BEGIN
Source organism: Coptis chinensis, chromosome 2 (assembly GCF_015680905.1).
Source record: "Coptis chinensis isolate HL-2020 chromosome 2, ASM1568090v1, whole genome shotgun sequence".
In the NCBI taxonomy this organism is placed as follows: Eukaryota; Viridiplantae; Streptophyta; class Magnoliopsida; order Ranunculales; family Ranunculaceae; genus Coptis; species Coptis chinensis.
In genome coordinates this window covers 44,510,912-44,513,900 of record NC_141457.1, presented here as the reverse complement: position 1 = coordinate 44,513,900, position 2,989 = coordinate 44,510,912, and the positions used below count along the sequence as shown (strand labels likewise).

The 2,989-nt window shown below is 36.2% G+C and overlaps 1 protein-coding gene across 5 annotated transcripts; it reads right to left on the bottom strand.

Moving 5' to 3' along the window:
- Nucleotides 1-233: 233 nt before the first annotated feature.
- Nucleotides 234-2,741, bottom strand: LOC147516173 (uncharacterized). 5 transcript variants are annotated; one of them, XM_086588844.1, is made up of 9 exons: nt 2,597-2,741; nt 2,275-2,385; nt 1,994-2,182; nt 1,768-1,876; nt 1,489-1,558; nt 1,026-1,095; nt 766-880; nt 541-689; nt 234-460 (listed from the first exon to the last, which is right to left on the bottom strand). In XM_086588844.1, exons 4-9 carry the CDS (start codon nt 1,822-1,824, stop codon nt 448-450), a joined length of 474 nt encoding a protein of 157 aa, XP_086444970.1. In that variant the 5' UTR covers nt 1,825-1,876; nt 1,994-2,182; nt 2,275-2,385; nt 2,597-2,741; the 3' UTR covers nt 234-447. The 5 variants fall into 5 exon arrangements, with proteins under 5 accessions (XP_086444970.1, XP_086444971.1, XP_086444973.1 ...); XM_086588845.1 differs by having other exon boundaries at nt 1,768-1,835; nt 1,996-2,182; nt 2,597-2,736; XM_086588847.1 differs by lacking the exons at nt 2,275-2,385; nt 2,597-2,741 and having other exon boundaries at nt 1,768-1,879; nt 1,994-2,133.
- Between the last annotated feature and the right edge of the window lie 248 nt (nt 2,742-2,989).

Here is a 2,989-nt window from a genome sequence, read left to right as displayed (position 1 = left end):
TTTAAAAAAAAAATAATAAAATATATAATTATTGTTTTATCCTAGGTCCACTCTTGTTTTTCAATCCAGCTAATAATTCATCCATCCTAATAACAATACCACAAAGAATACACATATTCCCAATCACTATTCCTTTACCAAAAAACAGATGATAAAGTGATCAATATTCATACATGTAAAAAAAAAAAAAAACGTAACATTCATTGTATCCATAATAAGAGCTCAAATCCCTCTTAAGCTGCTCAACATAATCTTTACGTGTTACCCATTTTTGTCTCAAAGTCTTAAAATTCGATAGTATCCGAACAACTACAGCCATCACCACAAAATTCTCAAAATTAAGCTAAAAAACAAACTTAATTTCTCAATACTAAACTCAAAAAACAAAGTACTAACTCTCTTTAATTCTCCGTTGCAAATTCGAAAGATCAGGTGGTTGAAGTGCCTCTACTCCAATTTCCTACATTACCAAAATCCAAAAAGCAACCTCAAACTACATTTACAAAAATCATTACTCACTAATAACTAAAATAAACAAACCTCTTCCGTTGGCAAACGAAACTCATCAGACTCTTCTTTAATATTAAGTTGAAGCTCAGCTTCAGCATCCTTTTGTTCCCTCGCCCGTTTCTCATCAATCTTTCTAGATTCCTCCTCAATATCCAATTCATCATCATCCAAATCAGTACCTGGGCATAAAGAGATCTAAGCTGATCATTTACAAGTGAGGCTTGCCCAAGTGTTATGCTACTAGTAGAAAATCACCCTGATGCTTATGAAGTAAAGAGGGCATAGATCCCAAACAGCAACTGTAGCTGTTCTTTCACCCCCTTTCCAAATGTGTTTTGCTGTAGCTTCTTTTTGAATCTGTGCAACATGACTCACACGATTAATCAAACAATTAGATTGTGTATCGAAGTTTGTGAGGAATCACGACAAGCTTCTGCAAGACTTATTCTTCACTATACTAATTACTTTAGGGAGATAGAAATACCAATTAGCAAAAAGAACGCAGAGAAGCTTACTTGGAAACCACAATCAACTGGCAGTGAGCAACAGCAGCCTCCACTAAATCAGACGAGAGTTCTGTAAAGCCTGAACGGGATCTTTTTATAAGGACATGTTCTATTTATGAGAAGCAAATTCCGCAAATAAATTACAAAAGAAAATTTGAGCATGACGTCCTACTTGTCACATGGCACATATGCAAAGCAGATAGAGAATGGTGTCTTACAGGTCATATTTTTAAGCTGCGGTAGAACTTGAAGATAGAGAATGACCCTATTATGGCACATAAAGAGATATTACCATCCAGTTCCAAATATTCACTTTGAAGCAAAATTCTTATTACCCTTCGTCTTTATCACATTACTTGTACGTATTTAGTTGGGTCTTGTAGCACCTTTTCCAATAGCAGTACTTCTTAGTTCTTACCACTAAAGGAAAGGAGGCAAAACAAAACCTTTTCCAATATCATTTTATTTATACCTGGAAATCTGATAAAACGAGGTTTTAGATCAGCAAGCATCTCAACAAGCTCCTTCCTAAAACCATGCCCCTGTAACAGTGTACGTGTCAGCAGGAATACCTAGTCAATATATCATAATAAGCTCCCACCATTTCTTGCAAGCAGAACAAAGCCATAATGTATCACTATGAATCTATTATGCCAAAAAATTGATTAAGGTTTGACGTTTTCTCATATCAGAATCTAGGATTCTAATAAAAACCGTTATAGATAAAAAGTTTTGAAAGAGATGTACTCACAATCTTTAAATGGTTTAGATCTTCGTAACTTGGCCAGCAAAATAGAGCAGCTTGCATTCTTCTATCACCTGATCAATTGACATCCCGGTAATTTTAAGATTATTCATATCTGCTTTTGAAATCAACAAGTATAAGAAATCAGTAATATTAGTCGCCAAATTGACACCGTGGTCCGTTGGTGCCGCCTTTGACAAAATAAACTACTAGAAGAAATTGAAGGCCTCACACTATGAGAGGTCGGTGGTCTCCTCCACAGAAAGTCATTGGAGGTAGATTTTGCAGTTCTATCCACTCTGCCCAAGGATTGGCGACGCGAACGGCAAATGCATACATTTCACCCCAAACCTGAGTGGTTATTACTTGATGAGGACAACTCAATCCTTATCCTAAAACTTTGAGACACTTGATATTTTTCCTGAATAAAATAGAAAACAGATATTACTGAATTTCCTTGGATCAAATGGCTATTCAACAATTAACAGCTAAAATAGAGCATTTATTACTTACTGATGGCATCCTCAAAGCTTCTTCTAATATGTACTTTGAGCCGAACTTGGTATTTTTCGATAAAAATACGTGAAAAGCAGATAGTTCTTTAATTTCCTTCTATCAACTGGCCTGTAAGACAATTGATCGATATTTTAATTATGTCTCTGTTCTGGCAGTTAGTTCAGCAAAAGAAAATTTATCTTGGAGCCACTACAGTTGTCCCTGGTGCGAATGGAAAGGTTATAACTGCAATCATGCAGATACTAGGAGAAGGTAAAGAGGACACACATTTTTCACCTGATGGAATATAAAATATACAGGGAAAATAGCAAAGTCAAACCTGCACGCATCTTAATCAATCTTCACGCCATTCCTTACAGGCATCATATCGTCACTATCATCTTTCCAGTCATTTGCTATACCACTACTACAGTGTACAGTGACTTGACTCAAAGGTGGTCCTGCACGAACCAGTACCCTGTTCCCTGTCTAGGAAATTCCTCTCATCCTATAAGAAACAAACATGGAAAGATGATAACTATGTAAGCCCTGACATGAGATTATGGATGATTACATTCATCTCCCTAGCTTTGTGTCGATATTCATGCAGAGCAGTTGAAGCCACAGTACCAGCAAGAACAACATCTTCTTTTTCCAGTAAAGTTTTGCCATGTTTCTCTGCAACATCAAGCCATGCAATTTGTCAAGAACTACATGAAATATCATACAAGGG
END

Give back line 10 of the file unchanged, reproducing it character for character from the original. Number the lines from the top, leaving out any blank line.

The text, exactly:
Here is a 2,989-nt window from a genome sequence, read left to right as displayed (position 1 = left end):